(Mueller, 2007)

The Mi'kmaq and others living on the Magdalen Islands are experiencing drastic effects of climate change. They are experiencing increased flooding and erosion due to less sea ice and increased sea level rise. The effects they are feeling range from farming and fishing impacts, to economic issues related to flooding and damages caused by storms. More holistically, however, changes in hunting have impacted the tradition of sealing on the islands. Although sealing is no longer a vital part of food for inhabitants, it remains a culturally and historically significant practice. The loss of sea ice has drastically impacted inhabitant’s ability to partake in this practice. Cultural and Indigenous connection to traditional practices has been shown to promote respect and protection between communities for the environment (Druker, 2022). The physical impacts including farming, erosion, and flooding are causing ever-worsening challenges for inhabitants due to climate change. While the Magdalen Islands are not the only place being affected by climate change, it is clear that the impacts being experienced are significant and are likely to worsen. These conditions and impacts will continue to worsen worldwide if action is not taken to limit our greenhouse gas emissions.


Sea Level Rise

Since 1880, sea level has risen globally by approximately eight to nine inches (Lindsey, 2022). According to Mimura, there are many factors that contribute to global sea level rise, including:

  • Thermal expansion of sea water
  • Melting sea ice
  • Melting land ice (Mimura, 2013)

Increased melting adds water and large chunks of ice into the ocean, thus contributing to sea level rise.


(Koppiersperre, 2014)

(University of Hawaii, 2019)


There are three main causes of rapidly acidifying oceans in northern regions:

  • Melting sea ice directly acidifies water by increasing freshwater input (Popova et al., 2014). 
  • Melting sea ice indirectly acidifies water as decreased sea ice extent is strongly tied to increased carbon dioxide released and absorbed by water (Notz et al, 2016)
  • Colder waters are naturally more readily able to uptake carbon dioxide than warmer waters (UCUSA, 2019). 


Studies predict that by the mid to late century, the pH of the ocean could be as low at 7.7, leaving little room for additional carbon dioxide absorption (Steiner et al., 2014). It is unclear exactly when—or if—the world’s oceans will no longer be able to absorb carbon dioxide, but current acidification levels are causing harm to communities as is (Monroe 2013).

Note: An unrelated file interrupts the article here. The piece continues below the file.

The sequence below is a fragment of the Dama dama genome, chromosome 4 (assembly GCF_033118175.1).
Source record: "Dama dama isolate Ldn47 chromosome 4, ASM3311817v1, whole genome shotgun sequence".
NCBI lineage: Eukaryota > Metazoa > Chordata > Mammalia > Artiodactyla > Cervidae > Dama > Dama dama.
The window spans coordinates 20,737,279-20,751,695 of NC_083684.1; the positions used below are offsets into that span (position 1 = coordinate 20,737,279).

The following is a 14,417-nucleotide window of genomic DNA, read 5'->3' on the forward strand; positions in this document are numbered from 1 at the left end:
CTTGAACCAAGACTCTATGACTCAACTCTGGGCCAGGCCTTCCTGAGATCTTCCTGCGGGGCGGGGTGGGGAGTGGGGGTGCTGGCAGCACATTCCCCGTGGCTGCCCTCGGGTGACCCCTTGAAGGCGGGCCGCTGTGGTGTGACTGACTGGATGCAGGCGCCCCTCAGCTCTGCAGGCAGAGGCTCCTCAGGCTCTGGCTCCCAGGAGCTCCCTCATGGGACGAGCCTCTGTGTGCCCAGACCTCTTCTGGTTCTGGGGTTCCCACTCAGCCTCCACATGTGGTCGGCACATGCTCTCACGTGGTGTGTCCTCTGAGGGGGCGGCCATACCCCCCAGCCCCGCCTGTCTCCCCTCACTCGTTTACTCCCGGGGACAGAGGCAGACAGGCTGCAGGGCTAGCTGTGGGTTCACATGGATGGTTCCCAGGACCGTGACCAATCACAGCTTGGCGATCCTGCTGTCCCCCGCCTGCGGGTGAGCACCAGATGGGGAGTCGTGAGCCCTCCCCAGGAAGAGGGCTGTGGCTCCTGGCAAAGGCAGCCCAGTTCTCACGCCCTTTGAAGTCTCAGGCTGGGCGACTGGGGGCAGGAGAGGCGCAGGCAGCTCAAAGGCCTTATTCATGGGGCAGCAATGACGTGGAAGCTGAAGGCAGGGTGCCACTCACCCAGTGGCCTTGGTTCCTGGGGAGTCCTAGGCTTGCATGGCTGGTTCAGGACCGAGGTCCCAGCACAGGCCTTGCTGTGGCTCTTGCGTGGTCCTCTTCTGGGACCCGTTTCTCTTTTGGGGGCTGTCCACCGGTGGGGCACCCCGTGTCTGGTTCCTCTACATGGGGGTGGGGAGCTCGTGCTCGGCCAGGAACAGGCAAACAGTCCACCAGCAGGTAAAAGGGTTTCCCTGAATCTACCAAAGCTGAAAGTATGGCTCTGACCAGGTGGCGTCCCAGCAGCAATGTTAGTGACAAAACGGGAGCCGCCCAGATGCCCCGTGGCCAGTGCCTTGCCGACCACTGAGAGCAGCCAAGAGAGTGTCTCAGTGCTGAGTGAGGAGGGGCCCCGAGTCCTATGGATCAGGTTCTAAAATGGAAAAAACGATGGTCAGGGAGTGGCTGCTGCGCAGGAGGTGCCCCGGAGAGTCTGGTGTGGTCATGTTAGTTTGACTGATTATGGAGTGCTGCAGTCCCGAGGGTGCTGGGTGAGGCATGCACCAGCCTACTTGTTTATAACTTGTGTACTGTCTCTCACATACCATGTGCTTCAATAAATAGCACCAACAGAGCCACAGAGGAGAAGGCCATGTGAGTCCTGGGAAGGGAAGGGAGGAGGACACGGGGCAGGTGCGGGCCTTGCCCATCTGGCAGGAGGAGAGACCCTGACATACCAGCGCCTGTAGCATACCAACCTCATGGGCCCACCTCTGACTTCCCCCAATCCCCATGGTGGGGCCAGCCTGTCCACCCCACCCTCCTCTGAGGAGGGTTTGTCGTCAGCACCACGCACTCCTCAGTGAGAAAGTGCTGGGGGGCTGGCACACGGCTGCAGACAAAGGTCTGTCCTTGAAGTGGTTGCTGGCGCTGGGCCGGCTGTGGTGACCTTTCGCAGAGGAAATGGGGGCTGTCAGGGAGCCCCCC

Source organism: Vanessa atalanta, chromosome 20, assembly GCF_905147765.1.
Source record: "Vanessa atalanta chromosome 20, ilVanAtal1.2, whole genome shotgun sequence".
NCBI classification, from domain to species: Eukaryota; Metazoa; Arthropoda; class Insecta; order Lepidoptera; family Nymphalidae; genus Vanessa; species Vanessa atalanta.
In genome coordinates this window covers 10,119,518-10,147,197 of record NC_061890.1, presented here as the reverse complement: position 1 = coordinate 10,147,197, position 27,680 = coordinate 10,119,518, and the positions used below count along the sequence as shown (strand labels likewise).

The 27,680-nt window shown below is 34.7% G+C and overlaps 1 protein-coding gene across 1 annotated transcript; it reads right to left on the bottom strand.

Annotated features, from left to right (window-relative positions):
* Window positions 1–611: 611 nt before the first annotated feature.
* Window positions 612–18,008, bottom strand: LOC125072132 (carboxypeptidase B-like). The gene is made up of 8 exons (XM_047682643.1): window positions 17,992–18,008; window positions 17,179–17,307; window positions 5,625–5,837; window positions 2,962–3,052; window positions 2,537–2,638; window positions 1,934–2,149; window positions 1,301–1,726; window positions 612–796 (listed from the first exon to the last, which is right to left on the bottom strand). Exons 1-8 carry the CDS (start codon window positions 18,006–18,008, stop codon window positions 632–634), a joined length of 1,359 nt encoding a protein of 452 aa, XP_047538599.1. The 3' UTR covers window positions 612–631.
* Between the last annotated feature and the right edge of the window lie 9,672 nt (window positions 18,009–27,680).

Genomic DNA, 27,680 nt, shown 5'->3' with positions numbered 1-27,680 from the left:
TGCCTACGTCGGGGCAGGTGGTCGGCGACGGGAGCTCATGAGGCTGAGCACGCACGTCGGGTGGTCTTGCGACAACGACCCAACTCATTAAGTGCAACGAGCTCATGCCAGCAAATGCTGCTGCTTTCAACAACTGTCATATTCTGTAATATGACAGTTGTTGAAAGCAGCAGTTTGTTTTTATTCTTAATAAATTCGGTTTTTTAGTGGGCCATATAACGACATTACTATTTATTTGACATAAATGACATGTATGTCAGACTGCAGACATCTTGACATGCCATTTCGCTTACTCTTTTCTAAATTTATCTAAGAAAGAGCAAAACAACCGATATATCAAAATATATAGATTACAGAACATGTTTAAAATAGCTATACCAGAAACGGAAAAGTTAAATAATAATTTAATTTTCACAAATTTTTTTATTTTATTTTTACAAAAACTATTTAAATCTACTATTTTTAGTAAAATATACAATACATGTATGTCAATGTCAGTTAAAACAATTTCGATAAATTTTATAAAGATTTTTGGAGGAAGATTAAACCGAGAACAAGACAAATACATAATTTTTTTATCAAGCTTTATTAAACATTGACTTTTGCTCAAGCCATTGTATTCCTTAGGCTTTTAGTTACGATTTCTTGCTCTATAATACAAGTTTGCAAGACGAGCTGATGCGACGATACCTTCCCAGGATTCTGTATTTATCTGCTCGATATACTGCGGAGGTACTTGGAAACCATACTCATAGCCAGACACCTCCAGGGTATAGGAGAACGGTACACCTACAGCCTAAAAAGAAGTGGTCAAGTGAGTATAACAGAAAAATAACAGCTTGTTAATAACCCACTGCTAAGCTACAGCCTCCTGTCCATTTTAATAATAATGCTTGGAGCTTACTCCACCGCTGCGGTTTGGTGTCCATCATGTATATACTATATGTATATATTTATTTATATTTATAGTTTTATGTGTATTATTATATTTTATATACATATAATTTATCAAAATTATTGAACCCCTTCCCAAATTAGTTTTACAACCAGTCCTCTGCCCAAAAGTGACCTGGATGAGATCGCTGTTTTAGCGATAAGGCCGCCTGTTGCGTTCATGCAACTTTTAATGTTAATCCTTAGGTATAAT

Since sea ice is bright and reflective, it reflects more sunlight away from the earth than open ocean or land; when this ice melts, it creates a positive feedback loop that enhances warming (NOAA, 2023; Popova et al., 2014).

Polar and northern regions in particular are warming faster than other places on Earth (IPCC, 2022). Due to this, sea ice melt season in northern regions has been extended by up to ten days due to earlier ice melt and later freeze-up (Stroeve et al, 2018). As these polar regions acidify and warm, sea ice becomes more unstable and melts off into the surrounding ocean, thus decreasing albedo and causing oceans to warm faster (IPCC, 2019).


(Tovarg, 2019)

(Rampancy, 2007)

Lack of precipitation

Rainfall in the Magdalen Islands on average was about 75 millimeters in the past; however, since 2014, the average has barely topped 31 millimeters (Page, 2017). Increased warming of the atmosphere in polar regions has contributed to dry spells in the summer (IPCC, 2022).

Irregularity of storms contributes to difficulties with food production and growth during dry seasons, especially in secluded island areas. Drier summers, colder winters, and irregular frost and freezing temperatures likely have already had an effect on global food production (Ray et al, 2019). As carbon dioxide levels and temperatures continue to rise, this will likely become more pronounced.



The impacts of these environmental changes are not felt the same by all communities. In general, the most exposed communities include:

  • Low-income
  • Rural
  • Low-lying/coastal areas (Lincke et al, 2018)

In low-lying areas prone to coastal erosion, the rate of sea level rise can be much greater than the global average (Lindsey, 2022). Rapid sea level rise and increased frequency, severity, and duration of storms and hurricanes associated with climate change creates huge risks for communities along coastlines, especially low-lying coastal areas and islands (Vitousek et al., 2017). 

Indigenous communities in the Magdalen Islands in the Gulf of St. Lawrence are particularly susceptible to these climate change hazards and risks. This archipelago is a series of low-lying and fragile islands, made of rocky outcrops, soft sand spits, and erodible sedimentary rock (Climate Atlas, 2022; Dubois et al, 1996). Composed of about 13,000 people, this community relies on hunting and fishing (Climate Atlas, 2022). With the Magdalen Islands experiencing much higher sea-level rise than the global average (Barnett et al, 2017), the community on these islands is in jeopardy. It has a 1:5000 inland to shore ratio, making it extremely vulnerable and exposed to erosion by storm activity (Dubois et al, 1996). 



In addition, irregular rain patterns have caused trouble in their food production, both for the members of the community and for tourists and exportation that help to keep their economy alive (Page, 2017), enhancing the dryness experienced by farmers and their crops. This has affected farms greatly, as farmers have had to increase their use of water for irrigation purposes (Page, 2017). 

Sea Ice:

Sea ice formation in the Gulf of St. Lawrence is strongly tied to ocean circulation and current patterns (Urrego-Blanco et al, 2014), and therefore the changing of this ocean circulation and temperature can cause an increase or decrease in sea ice. In the past, sea ice typically has been frozen up to the shore for between 70 and 110 days during the winter. However, recently, it has been frozen for many fewer days (Bernatchez et al. 2021). Sea ice protects communities from waves and wind, thus decreasing the amount of flooding and coastal erosion that is experienced (Cooper et al, 2022). Fewer days of frozen sea ice allows for high-energy storms and waves to reach the soft shores and eat away at them for many more days out of the year than in the past.